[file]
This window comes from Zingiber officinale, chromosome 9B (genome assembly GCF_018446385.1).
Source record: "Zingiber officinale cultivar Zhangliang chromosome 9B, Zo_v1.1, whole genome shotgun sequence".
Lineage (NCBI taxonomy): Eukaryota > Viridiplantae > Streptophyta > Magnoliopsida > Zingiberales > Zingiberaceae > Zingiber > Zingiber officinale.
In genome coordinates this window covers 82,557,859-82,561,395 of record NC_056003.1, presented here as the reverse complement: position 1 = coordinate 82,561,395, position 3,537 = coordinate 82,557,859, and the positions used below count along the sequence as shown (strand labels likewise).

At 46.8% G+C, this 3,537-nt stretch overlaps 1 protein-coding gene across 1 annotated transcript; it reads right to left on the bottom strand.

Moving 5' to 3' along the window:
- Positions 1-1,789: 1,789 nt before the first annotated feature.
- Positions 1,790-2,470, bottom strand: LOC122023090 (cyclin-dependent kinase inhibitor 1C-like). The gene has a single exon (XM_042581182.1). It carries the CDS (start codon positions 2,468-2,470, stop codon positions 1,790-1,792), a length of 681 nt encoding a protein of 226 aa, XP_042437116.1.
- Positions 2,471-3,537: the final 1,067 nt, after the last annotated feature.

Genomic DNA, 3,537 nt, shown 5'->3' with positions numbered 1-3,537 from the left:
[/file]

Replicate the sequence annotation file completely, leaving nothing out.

This window comes from Zingiber officinale, chromosome 9B (genome assembly GCF_018446385.1).
Source record: "Zingiber officinale cultivar Zhangliang chromosome 9B, Zo_v1.1, whole genome shotgun sequence".
Lineage (NCBI taxonomy): Eukaryota > Viridiplantae > Streptophyta > Magnoliopsida > Zingiberales > Zingiberaceae > Zingiber > Zingiber officinale.
In genome coordinates this window covers 82,557,859-82,561,395 of record NC_056003.1, presented here as the reverse complement: position 1 = coordinate 82,561,395, position 3,537 = coordinate 82,557,859, and the positions used below count along the sequence as shown (strand labels likewise).

At 46.8% G+C, this 3,537-nt stretch overlaps 1 protein-coding gene across 1 annotated transcript; it reads right to left on the bottom strand.

Moving 5' to 3' along the window:
- Positions 1-1,789: 1,789 nt before the first annotated feature.
- Positions 1,790-2,470, bottom strand: LOC122023090 (cyclin-dependent kinase inhibitor 1C-like). The gene has a single exon (XM_042581182.1). It carries the CDS (start codon positions 2,468-2,470, stop codon positions 1,790-1,792), a length of 681 nt encoding a protein of 226 aa, XP_042437116.1.
- Positions 2,471-3,537: the final 1,067 nt, after the last annotated feature.

Genomic DNA, 3,537 nt, shown 5'->3' with positions numbered 1-3,537 from the left: